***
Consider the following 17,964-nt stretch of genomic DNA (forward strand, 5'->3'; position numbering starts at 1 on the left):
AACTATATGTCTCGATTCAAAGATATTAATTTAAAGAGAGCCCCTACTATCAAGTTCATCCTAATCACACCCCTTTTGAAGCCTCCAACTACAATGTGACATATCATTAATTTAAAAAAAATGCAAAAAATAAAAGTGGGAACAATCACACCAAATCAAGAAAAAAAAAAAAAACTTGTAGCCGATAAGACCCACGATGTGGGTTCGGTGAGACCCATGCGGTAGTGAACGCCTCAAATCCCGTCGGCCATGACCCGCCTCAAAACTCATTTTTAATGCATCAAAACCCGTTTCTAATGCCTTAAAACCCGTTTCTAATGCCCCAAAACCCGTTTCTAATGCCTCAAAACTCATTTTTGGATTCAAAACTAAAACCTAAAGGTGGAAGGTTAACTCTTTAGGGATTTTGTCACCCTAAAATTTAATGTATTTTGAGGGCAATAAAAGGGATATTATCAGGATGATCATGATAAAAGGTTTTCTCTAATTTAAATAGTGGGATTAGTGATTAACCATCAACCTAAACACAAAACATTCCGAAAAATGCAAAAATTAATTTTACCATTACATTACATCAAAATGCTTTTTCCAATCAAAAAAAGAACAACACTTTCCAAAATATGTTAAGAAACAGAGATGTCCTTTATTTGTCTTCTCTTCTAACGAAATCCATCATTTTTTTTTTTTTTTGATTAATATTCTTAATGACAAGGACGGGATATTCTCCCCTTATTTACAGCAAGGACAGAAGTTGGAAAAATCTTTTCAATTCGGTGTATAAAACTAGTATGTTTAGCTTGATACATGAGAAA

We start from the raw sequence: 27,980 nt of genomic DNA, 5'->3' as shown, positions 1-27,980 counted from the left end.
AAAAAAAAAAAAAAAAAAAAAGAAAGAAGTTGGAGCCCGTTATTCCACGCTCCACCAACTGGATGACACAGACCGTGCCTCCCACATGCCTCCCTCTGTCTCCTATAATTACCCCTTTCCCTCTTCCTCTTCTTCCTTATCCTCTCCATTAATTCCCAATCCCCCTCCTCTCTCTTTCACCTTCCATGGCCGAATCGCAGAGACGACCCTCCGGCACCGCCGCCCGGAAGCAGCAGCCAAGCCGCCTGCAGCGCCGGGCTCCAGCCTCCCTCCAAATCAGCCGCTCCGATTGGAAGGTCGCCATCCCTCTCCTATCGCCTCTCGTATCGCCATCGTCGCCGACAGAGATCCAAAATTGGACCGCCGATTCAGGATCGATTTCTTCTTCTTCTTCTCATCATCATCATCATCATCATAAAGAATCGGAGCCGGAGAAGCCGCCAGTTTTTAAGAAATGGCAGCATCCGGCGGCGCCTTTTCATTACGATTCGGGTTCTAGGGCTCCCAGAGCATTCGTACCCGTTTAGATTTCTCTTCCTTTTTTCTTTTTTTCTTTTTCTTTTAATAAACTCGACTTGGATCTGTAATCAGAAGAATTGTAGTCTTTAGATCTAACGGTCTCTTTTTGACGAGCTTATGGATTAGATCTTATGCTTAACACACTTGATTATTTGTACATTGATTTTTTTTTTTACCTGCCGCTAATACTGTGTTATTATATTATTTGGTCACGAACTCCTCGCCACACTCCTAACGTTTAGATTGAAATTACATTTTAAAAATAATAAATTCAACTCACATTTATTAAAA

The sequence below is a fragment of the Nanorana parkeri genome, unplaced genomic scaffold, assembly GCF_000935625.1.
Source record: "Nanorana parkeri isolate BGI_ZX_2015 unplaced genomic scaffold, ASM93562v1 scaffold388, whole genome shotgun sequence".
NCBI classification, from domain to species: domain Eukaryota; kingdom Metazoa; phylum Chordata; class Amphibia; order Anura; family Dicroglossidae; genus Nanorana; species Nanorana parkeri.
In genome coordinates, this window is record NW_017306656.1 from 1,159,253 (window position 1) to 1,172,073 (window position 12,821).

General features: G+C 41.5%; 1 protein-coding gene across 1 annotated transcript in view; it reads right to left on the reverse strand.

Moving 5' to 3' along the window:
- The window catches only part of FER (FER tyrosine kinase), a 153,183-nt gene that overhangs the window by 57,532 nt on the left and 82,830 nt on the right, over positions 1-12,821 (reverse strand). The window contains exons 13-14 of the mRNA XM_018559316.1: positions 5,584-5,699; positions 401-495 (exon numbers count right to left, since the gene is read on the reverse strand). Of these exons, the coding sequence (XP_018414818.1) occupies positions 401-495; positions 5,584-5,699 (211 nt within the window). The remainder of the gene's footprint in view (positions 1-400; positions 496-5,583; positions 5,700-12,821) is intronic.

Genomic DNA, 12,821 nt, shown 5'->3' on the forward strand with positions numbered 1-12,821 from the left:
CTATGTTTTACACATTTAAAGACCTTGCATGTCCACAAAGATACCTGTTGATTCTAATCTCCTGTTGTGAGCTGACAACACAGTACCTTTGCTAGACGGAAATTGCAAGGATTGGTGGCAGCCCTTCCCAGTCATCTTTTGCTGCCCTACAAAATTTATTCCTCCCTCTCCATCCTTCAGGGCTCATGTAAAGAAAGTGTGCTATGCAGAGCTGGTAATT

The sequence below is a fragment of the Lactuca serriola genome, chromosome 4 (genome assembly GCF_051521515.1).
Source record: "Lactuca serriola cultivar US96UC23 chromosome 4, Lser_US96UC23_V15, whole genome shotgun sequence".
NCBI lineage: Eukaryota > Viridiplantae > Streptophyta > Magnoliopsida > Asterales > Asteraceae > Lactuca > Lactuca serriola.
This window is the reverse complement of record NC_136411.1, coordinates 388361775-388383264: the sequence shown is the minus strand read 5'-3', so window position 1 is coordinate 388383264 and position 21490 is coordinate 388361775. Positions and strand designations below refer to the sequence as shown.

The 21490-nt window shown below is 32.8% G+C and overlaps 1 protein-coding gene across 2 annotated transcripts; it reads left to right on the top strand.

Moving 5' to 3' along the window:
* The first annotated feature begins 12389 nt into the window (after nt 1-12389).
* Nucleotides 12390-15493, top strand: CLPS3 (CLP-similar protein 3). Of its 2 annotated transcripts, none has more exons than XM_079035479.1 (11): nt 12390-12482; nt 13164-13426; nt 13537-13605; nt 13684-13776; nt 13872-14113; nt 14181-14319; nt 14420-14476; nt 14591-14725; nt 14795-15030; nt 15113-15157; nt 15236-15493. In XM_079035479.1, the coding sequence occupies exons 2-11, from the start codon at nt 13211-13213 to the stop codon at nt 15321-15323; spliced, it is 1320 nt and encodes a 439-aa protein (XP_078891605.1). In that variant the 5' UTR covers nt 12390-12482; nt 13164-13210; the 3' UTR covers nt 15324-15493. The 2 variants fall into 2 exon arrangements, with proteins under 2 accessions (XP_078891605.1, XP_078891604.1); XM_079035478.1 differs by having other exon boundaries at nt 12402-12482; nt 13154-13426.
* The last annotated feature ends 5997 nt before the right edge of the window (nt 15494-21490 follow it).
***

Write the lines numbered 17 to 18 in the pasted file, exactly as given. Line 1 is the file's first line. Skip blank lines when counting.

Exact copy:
This window is the reverse complement of record NC_136411.1, coordinates 388361775-388383264: the sequence shown is the minus strand read 5'-3', so window position 1 is coordinate 388383264 and position 21490 is coordinate 388361775. Positions and strand designations below refer to the sequence as shown.

The 21490-nt window shown below is 32.8% G+C and overlaps 1 protein-coding gene across 2 annotated transcripts; it reads left to right on the top strand.